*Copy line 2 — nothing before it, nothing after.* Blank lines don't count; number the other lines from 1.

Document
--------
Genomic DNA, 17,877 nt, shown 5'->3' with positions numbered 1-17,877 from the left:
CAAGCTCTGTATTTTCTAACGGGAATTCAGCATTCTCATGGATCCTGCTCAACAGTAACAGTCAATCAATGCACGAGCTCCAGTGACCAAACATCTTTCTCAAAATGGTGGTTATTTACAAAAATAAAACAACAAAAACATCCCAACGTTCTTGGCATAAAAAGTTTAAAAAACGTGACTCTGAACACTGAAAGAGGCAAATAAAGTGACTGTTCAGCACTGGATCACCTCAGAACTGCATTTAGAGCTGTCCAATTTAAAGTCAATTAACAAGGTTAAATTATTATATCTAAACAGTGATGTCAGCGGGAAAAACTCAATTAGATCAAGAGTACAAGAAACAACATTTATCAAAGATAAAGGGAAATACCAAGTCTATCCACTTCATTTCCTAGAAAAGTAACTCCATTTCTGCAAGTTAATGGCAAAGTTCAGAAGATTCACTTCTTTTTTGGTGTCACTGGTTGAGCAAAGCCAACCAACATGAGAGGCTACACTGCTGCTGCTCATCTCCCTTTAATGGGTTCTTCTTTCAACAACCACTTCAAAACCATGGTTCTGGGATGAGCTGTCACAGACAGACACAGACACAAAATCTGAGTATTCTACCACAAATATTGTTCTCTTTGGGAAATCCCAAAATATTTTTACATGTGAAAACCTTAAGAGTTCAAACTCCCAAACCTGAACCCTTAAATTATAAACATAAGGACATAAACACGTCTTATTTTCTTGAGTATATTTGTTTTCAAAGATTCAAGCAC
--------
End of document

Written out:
CAAGCTCTGTATTTTCTAACGGGAATTCAGCATTCTCATGGATCCTGCTCAACAGTAACAGTCAATCAATGCACGAGCTCCAGTGACCAAACATCTTTCTCAAAATGGTGGTTATTTACAAAAATAAAACAACAAAAACATCCCAACGTTCTTGGCATAAAAAGTTTAAAAAACGTGACTCTGAACACTGAAAGAGGCAAATAAAGTGACTGTTCAGCACTGGATCACCTCAGAACTGCATTTAGAGCTGTCCAATTTAAAGTCAATTAACAAGGTTAAATTATTATATCTAAACAGTGATGTCAGCGGGAAAAACTCAATTAGATCAAGAGTACAAGAAACAACATTTATCAAAGATAAAGGGAAATACCAAGTCTATCCACTTCATTTCCTAGAAAAGTAACTCCATTTCTGCAAGTTAATGGCAAAGTTCAGAAGATTCACTTCTTTTTTGGTGTCACTGGTTGAGCAAAGCCAACCAACATGAGAGGCTACACTGCTGCTGCTCATCTCCCTTTAATGGGTTCTTCTTTCAACAACCACTTCAAAACCATGGTTCTGGGATGAGCTGTCACAGACAGACACAGACACAAAATCTGAGTATTCTACCACAAATATTGTTCTCTTTGGGAAATCCCAAAATATTTTTACATGTGAAAACCTTAAGAGTTCAAACTCCCAAACCTGAACCCTTAAATTATAAACATAAGGACATAAACACGTCTTATTTTCTTGAGTATATTTGTTTTCAAAGATTCAAGCAC